Kevin L. KitchensUnited States
UPDATE: Starling Games contacted me and didn't like my use of the name and logo on the crates themselves, so I have re-editto remoe the logo. Fortunately someone else was interested in them without branding already so it might work out for the best all the same.
First off, have to say, Everdell is an absolute gem (or resin?) of a game. Designed by James A. Wilson, published by Starling Games (II) and beautifully illustrated by Andrew Bosley, Everdell is a breath of fresh air. Quick to play, easy rules, but medium complexity, the game will thrill soloists, groups, and families alike.
Resource Storage Crates
One thing I noticed during my playing the game though was the piles of resources (twigs, resin, pebbles, and berries) that sit in designated spots on the board tend to roll and shift around as fat fingers try to pick one up. I wanted a solution to this problem that would be thematic as well as provide storage for the resources in the game box.
You've probably noticed by now that I like to design custom boxes for various games (like for Too Many Bones and others)... but I've never delved into designing a box with full graphics. Thinking on the theme, I decided on a shipping crate motif that would look good on the board, keeping the resources in place as well as have a lid so they could go right into the game box.
This pattern is available now on Etsy for $2.49. You get two full crates from a single sheet of 65# or 110# cardstock, so you only need to print two copies. Full instructions with photos included.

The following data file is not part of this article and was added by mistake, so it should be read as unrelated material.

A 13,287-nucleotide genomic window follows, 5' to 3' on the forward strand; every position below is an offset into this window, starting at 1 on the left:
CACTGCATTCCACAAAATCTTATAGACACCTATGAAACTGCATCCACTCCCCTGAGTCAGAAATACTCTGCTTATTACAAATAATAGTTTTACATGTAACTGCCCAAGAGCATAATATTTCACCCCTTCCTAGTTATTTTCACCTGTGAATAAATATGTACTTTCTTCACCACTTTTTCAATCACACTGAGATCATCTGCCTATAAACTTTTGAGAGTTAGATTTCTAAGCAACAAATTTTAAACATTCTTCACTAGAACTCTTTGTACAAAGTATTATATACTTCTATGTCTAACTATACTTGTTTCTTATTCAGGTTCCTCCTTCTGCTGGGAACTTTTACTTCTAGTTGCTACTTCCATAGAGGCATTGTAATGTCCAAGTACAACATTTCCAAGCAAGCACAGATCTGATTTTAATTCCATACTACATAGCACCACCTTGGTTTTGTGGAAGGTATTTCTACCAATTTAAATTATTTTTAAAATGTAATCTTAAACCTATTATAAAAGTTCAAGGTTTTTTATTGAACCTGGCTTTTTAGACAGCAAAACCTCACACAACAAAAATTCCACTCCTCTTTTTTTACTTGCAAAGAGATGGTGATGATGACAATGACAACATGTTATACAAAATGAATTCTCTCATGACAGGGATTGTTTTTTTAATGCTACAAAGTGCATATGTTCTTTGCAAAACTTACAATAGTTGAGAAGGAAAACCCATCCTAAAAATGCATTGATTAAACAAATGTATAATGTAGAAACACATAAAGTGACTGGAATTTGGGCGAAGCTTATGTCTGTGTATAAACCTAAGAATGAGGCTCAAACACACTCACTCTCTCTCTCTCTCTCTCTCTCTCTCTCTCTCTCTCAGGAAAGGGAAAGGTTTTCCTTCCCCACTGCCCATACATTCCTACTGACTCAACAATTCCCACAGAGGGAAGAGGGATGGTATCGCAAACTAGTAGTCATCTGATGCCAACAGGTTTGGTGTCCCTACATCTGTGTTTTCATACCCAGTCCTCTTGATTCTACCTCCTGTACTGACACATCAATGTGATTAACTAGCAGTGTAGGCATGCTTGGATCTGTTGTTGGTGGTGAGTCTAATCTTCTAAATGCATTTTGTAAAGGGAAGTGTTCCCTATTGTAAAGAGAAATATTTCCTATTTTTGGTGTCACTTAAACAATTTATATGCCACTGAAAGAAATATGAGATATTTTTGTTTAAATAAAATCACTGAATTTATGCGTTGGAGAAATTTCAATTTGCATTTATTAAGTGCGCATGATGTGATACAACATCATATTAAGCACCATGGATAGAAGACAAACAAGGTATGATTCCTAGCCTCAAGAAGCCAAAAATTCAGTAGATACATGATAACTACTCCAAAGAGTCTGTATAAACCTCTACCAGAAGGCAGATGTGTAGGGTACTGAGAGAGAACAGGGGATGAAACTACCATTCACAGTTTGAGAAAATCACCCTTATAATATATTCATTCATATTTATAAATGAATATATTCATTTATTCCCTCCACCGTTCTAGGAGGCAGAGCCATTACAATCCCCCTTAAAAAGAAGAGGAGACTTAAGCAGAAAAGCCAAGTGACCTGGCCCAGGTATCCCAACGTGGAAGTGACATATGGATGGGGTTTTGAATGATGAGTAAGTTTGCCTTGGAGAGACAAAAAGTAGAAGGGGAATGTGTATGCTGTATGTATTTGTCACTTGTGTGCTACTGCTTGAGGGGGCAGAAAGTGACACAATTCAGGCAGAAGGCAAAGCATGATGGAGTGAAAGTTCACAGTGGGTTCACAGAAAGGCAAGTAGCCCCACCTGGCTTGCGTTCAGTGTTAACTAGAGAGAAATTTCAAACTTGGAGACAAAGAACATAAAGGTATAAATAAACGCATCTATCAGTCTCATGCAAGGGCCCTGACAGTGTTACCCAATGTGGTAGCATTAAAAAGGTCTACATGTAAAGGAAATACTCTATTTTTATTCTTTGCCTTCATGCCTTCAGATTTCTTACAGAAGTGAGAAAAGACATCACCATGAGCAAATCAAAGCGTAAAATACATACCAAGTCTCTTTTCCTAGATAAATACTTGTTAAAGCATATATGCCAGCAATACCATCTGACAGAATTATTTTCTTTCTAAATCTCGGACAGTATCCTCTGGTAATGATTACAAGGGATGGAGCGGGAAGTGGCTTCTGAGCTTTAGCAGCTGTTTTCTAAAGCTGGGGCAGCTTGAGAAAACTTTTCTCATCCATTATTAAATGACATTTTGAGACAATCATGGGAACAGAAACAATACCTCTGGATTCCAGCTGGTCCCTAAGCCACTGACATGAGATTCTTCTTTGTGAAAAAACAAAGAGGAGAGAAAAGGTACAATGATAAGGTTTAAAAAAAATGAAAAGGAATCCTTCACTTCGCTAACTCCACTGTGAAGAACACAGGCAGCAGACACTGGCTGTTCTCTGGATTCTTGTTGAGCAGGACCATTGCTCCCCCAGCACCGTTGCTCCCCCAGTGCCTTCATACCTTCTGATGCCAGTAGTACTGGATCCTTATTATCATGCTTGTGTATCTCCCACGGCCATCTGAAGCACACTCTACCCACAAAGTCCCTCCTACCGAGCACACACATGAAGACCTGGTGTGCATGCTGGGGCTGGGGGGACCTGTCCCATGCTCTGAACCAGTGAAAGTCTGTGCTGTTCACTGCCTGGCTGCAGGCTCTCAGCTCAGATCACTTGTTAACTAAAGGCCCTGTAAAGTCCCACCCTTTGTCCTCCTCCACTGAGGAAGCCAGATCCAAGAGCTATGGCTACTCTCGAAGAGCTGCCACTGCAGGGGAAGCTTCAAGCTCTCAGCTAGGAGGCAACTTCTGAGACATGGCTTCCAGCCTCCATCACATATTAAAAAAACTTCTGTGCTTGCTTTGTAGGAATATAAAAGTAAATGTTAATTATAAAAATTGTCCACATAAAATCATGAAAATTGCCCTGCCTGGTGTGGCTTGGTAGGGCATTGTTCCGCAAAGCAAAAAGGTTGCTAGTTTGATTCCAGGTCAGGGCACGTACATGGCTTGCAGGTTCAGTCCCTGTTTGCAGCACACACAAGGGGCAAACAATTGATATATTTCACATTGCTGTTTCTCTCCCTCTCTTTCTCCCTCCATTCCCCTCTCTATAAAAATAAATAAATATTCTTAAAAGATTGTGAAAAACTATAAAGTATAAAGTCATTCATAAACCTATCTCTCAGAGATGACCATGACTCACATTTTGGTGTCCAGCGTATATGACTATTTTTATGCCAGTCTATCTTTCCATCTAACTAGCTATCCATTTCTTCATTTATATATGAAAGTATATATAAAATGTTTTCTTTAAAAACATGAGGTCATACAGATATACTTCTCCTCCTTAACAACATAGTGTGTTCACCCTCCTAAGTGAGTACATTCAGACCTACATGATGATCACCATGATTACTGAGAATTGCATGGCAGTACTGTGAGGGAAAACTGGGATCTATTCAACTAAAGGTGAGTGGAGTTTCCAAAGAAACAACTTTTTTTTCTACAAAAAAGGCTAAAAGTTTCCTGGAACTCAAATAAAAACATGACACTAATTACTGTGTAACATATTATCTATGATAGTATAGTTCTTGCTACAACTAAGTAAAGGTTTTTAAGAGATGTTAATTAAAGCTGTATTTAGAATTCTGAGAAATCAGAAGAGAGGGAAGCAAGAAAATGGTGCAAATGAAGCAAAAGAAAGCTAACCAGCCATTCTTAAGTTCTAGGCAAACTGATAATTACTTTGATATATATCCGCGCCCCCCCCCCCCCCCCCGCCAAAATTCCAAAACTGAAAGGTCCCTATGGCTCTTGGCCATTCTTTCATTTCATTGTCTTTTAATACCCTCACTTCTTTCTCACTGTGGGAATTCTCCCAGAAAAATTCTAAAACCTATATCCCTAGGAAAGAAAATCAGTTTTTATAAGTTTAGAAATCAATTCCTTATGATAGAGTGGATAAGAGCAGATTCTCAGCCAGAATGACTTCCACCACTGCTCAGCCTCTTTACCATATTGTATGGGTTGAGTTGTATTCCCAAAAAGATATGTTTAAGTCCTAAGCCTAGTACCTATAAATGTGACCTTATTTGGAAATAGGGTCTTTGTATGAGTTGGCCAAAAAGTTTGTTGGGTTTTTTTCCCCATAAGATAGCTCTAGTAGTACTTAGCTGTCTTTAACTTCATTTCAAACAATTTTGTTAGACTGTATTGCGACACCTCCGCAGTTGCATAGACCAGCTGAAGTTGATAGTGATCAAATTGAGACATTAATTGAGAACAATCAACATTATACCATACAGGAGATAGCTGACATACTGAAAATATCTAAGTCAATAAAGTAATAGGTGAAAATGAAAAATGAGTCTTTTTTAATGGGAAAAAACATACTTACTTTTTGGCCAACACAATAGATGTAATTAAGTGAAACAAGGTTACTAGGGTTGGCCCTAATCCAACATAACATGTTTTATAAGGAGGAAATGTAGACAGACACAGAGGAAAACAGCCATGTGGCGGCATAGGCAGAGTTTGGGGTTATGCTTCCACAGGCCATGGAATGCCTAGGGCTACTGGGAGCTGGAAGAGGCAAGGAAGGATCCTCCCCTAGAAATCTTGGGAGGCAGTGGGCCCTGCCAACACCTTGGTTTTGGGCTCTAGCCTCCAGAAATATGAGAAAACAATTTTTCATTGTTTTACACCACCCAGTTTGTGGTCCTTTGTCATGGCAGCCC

Surgery of more the cosmetic variety. The Evertree included with the game is quite lovely. Made of five pieces of coated chipboard, it adds a wonderful 3D element to the game and thematically your little critters are waiting in the tree to help in later seasons (a turtle up the tree???).
However, being chipboard, I was worried the assembly/disassembly would eventually create too much wear and softness on the pieces. Also, being chipboard, it has the ugly raw edges for such a beautiful component.
First thing, I used dry erase markers (with a bit of help from Mr. Sharpie and yellow highlighter) to color the edges of the boards. For the tree I simply used black as that blends well with the brown and looks like shadows of bark lines. For the spring/summer areas of the tree, green was used and yellow highlighter on the autumn area. As groovy as the tree is shaped, it was a little challenging to get into some of the nooks, but patience and a little "bending" remedied that.
Next for protection, I wanted to seal the edges to prevent them from fraying, but also give a protective coat for the faces of the pieces. For this I turned to a wonderful product called "Right Step" (https://jwetc.com/products) which is a clear varnish. It's "self levelling" so you put it on thin and brush strokes should disappear. I used a Satin finish (between matte and gloss) and turned out great. Downside I didn't plan for was the varnish dripped over the edge and puddled on the reverse side, creating some interesting textures on that side, but nothing too bad. Looking back, I'd rest them on dice or something to keep them lifted off the wax paper when drying.
In the end though, the effect worked perfectly. The edges are mostly colored and the tree components have a nice sheen to them and fit together smoothly.
I am almost exclusively a solo gamer and look at the gaming scene seen through those eyes. I also literally like alliteration. TWITTER: @onesuponagame